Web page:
Washington D.C., Sept. 27, 2022 — The Securities and Exchange Commission today announced charges against 15 broker-dealers and one affiliated investment adviser for widespread and longstanding failures by the firms and their employees to maintain and preserve electronic communications. The firms admitted the facts set forth in their respective SEC orders, acknowledged that their conduct violated recordkeeping provisions of the federal securities laws, agreed to pay combined penalties of more than $1.1 billion, and have begun implementing improvements to their compliance policies and procedures to settle these matters.
- The following eight firms (and five affiliates) have agreed to pay penalties of $125 million each:
- Barclays Capital Inc.;
- BofA Securities Inc. together with Merrill Lynch, Pierce, Fenner & Smith Inc.;
- Citigroup Global Markets Inc.;
- Credit Suisse Securities (USA) LLC;
- Deutsche Bank Securities Inc. together with DWS Distributors Inc. and DWS Investment Management Americas, Inc.;
- Goldman Sachs & Co. LLC;
- Morgan Stanley & Co. LLC together with Morgan Stanley Smith Barney LLC; and
- UBS Securities LLC together with UBS Financial Services Inc.
- The following two firms have agreed to pay penalties of $50 million each:
- Jefferies LLC; and
- Nomura Securities International, Inc.
- Cantor Fitzgerald & Co. has agreed to pay a $10 million penalty.
“Finance, ultimately, depends on trust. By failing to honor their recordkeeping and books-and-records obligations, the market participants we have charged today have failed to maintain that trust,” said SEC Chair Gary Gensler. “Since the 1930s, such recordkeeping has been vital to preserve market integrity. As technology changes, it’s even more important that registrants appropriately conduct their communications about business matters within only official channels, and they must maintain and preserve those communications. As part of our examinations and enforcement work, we will continue to ensure compliance with these laws.”
The SEC staff’s investigation uncovered pervasive off-channel communications. The firms cooperated with the investigation by gathering communications from the personal devices of a sample of the firms’ personnel. These personnel included senior and junior investment bankers and debt and equity traders.
From January 2018 through September 2021, the firms’ employees routinely communicated about business matters using text messaging applications on their personal devices. The firms did not maintain or preserve the substantial majority of these off-channel communications, in violation of the federal securities laws. By failing to maintain and preserve required records relating to their businesses, the firms’ actions likely deprived the Commission of these off-channel communications in various Commission investigations. The failings occurred across all of the 16 firms and involved employees at multiple levels of authority, including supervisors and senior executives.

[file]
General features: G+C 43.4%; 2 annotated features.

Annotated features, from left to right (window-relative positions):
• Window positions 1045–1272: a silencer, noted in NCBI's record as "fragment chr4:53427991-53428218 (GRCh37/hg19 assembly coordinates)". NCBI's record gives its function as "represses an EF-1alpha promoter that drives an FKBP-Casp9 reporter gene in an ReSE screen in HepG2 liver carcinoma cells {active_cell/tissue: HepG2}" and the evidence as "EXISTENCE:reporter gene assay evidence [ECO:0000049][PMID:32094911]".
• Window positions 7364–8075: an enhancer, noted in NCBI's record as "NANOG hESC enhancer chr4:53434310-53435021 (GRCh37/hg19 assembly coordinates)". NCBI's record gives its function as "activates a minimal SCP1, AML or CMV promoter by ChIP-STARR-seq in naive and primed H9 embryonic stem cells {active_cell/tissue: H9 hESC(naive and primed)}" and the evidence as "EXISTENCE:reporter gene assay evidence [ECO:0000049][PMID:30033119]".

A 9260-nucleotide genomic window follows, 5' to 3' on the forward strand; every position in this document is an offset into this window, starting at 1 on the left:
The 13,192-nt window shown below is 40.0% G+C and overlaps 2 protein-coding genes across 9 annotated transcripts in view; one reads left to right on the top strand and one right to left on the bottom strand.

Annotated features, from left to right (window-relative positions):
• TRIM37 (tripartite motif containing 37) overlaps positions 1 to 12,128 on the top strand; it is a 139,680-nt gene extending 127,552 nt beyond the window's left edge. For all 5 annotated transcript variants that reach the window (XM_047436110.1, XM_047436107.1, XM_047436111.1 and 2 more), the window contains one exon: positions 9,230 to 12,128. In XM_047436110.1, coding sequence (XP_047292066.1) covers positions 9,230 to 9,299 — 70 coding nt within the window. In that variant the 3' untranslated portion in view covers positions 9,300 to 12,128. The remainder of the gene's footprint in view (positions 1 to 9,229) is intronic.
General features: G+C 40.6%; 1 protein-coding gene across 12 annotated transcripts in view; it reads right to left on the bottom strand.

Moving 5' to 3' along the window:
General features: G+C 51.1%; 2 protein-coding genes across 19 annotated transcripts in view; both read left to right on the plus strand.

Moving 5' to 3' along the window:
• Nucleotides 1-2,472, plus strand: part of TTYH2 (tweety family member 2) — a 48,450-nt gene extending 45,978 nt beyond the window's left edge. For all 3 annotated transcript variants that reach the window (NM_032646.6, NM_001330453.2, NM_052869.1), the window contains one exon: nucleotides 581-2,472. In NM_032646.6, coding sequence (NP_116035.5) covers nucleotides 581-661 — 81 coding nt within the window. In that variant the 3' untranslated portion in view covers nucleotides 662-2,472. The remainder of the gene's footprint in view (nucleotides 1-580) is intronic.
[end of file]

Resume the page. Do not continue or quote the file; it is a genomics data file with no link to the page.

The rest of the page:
“Today’s actions – both in terms of the firms involved and the size of the penalties ordered – underscore the importance of recordkeeping requirements: they’re sacrosanct. If there are allegations of wrongdoing or misconduct, we must be able to examine a firm’s books and records to determine what happened,” said Gurbir S. Grewal, Director of the SEC’s Division of Enforcement. “These 16 firms not only have admitted the facts and acknowledged that their conduct violated these very important requirements, but have also started to implement measures to prevent future violations. Other broker dealers and asset managers who are subject to similar requirements under the federal securities laws would be well-served to self-report and self-remediate any deficiencies.”
“These actions deliver a straightforward message to registrants: You are expected to abide by the Commission’s recordkeeping rules,” said Sanjay Wadhwa, Deputy Director of Enforcement. “The time is now to bolster your record retention processes and to fix issues that could result in similar future misconduct by firm personnel. In line with this first-of-its-kind group resolution and our December 2021 settlement with J.P. Morgan Securities LLC, the staff will continue its efforts to enforce compliance with the Commission’s essential recordkeeping requirements.”
Each of the 15 broker-dealers was charged with violating certain recordkeeping provisions of the Securities Exchange Act of 1934 and with failing reasonably to supervise with a view to preventing and detecting those violations. DWS Investment Management Americas, Inc., the investment adviser, was charged with violating certain recordkeeping provisions of the Investment Advisers of 1940 and with failing reasonably to supervise with a view to preventing and detecting those violations.
In addition to the significant financial penalties, each of the firms was ordered to cease and desist from future violations of the relevant recordkeeping provisions and were censured. The firms also agreed to retain compliance consultants to, among other things, conduct comprehensive reviews of their policies and procedures relating to the retention of electronic communications found on personal devices and their respective frameworks for addressing non-compliance by their employees with those policies and procedures.
Separately, the Commodity Futures Trading Commission announced settlements with the firms for related conduct.
The SEC’s investigation, which is ongoing, is being conducted by Zachary Sturges and Karen Willenken of the New York Regional Office, Ian Rupell of the SEC’s Headquarters, and HelenAnne Listerman and Jessica Neiterman of the Asset Management Unit. The case is being supervised by Thomas P. Smith Jr., Osman Nawaz, Carolyn Welshhans, Corey Schuster, and Laura Josephs.